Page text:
The Truth About ALEC

Unless you’ve been a state legislator, served on legislative staff, been a reporter covering a state capitol beat, or a state government relations professional, chances are you hadn’t heard much of the American Legislative Exchange Council, or ALEC, until the last several months. In recent months, ALEC has become a target of a sloppily-orchestrated, but well-funded effort by conspiracy theorists and anarchists (think “Occupy”) who care more about creating another dark, sinister boogeyman to scare you rather than honestly and seriously confronting the challenges before us.

I’ve been intimately involved with ALEC for over fifteen years. I thought I’d share an honest perspective about ALEC and what it is and isn’t, rather than have you fall prey to the nonsense-chanting, drum-beaters in the tin foil hats. First, ALEC doesn’t exist in a vacuum. A number of legislative organizations similar to ALEC exist across the country. The National Conference of State Legislatures (NCSL), like ALEC, brings together legislators and policymakers from across the country who listen to and work with members of the private sector in an effort to promote public policy and learn about what’s worked — and what hasn’t worked — in their respective states.

Both organizations communicate with federal lawmakers and the federal bureaucracy to identify how federal policies impact states, how policies can be implemented more effectively, where states can do a better job of achieving certain objectives and where taxpayer dollars can be applied most fairly and effectively in meeting identified societal needs. In addition to ALEC and NCSL, a wide range of other groups fulfill similar missions, such as the Council of State Governments (CSG), the State Legislative Leaders’ Foundation (SLLF), the National Governors’ Association (NGA) and others.

ALEC is being portrayed as something different than some of those groups. And, ALEC is different. It’s different in that it adheres to it’s very open and publicly-stated philosophy of advancing the “Jeffersonian principles of free markets, limited government, federalism, and individual liberty, through a nonpartisan public-private partnership of America’s state legislators, members of the private sector, the federal government and the general public.” I’ll give you an example of how that plays out in practice. When the federal government imposes mandates upon the states (i.e. Medicaid) while some groups might seek higher federal funding levels or more flexibility to fulfill those mandates, because of its limited government philosophy, a group like ALEC might be more inclined to oppose the mandates outright or suggest even more freedom for states to fulfill a mission (i.e. providing healthcare for the poor) in their own ways, less-restricted (or unrestricted) by federal controls.

Many of the recent attacks on ALEC seem to focus to a great extent on ALEC’s work to promote “model legislation” to be considered in states across the country as some sort of devious plot to avoid the legislative process in the states. Nothing could be further from the truth. These absurd attacks ignore the reality that other groups promote goals and objectives in public policy all the time. It’s a lengthy and tedious process to have proposed legislation achieve “model bill” status endorsed by groups such as NCSL or ALEC. And these “model bills,” if introduced by a legislator in a particular state, have no special status or fast-track to becoming law. They are merely bills written and introduced by a legislator, that must go through the exact same legislative process as any other bill introduced in that state. They must be drafted and introduced by an elected legislator, they’re distributed for cosponsorship opportunities, they’re written about and reported on by the media, and they must go through the committee and legislative process in two houses of the state legislature (except for Nebraska which is a unicameral) and be discussed, debated, criticized, lauded, amended and voted upon — all subject to the same open records and open meetings requirements as any other piece of legislation.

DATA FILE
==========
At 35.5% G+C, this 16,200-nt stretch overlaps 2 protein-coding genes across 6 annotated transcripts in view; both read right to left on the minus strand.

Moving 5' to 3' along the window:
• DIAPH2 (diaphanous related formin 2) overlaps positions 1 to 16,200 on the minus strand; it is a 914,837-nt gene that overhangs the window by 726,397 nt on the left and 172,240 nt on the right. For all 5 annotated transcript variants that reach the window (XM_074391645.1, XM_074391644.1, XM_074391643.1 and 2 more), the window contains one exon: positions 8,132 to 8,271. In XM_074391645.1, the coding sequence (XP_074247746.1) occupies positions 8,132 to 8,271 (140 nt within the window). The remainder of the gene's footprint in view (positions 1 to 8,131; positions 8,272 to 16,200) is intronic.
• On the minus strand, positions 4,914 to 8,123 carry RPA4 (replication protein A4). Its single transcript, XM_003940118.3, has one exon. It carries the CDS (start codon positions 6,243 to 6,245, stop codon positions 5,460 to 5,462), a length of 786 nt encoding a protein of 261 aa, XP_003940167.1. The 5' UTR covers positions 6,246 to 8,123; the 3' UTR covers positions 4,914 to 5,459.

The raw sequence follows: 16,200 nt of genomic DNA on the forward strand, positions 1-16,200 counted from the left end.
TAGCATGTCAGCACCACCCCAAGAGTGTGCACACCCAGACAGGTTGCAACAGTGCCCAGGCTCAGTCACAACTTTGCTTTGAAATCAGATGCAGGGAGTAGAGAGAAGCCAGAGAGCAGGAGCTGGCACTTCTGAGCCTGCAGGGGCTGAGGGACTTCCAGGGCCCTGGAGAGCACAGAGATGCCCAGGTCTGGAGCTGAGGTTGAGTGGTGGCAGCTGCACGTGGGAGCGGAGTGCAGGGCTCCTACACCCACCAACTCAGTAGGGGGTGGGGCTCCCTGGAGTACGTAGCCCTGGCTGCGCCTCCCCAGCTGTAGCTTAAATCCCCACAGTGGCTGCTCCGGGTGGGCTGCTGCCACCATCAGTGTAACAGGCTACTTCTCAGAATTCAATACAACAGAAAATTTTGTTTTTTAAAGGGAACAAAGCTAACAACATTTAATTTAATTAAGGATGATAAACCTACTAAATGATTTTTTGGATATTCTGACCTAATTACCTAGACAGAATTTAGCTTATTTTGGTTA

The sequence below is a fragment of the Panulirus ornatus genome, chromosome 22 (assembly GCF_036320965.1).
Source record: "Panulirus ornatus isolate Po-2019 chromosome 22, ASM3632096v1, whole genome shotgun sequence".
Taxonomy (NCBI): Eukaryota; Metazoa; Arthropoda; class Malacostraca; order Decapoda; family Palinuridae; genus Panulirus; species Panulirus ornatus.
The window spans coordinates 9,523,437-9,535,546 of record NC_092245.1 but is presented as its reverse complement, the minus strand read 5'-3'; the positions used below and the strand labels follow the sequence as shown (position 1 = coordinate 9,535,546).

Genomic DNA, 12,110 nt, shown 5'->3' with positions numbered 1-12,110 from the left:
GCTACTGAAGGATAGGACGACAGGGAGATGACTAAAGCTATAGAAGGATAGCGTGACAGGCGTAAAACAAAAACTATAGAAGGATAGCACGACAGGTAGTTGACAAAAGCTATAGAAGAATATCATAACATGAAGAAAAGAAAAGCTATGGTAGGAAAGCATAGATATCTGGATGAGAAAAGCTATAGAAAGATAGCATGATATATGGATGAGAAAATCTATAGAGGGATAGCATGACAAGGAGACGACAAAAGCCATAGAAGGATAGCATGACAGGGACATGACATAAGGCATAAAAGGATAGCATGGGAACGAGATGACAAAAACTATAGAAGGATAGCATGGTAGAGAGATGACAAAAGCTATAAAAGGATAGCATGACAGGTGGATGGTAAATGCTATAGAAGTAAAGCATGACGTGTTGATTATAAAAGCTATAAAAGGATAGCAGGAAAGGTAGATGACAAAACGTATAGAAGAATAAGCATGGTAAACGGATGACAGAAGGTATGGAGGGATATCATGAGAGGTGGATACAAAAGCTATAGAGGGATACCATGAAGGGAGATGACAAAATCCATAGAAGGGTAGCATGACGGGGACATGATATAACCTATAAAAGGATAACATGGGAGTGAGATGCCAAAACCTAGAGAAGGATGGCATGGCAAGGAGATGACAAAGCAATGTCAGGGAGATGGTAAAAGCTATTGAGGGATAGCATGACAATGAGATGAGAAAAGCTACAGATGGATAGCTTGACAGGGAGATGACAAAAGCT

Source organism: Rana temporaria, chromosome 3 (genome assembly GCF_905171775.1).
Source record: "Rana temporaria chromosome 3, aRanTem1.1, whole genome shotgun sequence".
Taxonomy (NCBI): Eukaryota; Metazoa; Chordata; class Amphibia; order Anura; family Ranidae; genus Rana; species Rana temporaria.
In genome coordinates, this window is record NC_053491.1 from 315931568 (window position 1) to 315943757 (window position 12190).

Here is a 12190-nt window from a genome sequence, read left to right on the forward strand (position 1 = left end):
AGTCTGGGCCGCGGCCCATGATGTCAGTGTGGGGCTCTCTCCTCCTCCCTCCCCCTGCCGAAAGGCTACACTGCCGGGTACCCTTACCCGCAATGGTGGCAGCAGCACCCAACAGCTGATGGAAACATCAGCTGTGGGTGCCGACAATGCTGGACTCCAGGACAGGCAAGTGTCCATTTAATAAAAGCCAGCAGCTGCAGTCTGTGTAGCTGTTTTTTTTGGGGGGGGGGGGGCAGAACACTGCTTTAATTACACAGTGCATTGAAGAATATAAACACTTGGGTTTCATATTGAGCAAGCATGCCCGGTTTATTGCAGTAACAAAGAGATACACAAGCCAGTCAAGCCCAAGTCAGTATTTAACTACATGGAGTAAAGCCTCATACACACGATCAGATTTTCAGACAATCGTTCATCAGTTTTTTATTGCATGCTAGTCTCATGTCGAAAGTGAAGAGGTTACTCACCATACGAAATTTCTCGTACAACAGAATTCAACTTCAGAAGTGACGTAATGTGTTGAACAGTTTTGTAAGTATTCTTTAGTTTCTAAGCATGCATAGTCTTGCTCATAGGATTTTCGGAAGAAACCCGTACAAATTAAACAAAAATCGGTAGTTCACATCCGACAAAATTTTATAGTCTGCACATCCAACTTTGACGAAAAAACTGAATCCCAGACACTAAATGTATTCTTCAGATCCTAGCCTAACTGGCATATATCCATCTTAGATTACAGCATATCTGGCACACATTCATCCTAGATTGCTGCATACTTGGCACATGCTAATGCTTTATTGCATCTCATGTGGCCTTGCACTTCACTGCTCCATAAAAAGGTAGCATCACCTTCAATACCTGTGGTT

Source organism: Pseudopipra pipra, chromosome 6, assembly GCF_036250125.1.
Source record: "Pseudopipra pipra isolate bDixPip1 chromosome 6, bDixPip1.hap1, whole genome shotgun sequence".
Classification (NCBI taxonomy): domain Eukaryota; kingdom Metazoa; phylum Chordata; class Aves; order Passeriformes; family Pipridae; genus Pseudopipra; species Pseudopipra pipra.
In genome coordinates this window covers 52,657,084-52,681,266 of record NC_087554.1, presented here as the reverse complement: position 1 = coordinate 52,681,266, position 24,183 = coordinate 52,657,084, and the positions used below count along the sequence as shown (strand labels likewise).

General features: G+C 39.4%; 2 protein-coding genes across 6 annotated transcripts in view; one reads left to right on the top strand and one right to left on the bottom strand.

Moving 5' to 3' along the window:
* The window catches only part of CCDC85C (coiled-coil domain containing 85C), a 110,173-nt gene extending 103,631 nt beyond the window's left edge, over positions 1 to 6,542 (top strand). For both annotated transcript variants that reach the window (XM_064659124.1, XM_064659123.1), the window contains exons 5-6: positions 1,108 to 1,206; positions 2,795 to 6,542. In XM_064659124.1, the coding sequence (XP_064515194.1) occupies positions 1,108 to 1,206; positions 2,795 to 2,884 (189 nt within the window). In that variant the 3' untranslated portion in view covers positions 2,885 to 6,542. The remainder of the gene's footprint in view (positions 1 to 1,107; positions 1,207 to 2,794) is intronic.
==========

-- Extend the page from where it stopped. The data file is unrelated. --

There is nothing nefarious or scary about ALEC (or NCSL). In fact, as someone who has worked with and been involved with both organizations, I strongly believe that both play an important role in the public policy process. First of all, both bring together legislators from across the country to discuss common problems they face in their states. Policymakers learn from legislative colleagues (and yes, regulated industries, academics and think tanks) how different approaches have worked, or have failed, in other states. Those policymakers benefit from the wisdom of those with greater experience and familiarity with issues than they may have themselves. And those who have confronted problems in their states are afforded the opportunity to share their wisdom and experience with others who benefit from it.

I have served as a state private sector chairman for ALEC and I’ve previously served over ten years on both ALEC’s “Commerce, Insurance and Economic Development” and “Tax & Fiscal Policy” task forces. I’ve worked to support model resolutions for consideration, given presentations to task forces and been involved in the shaping of policy. I’ve also worked to promote public policy objectives within NCSL. In fact, it’s not strange for some legislation to be endorsed and supported by both ALEC and NCSL (particularly when it involves the federal government mandating unfunded or underfunded activity to be implemented at the state level). And endorsement of a policy shouldn’t bring with it the suggestion than it is anything more than it is — proposed legislative solutions that have been discussed, debated and supported by organizations that represent the state perspective in the federal/state balance of power.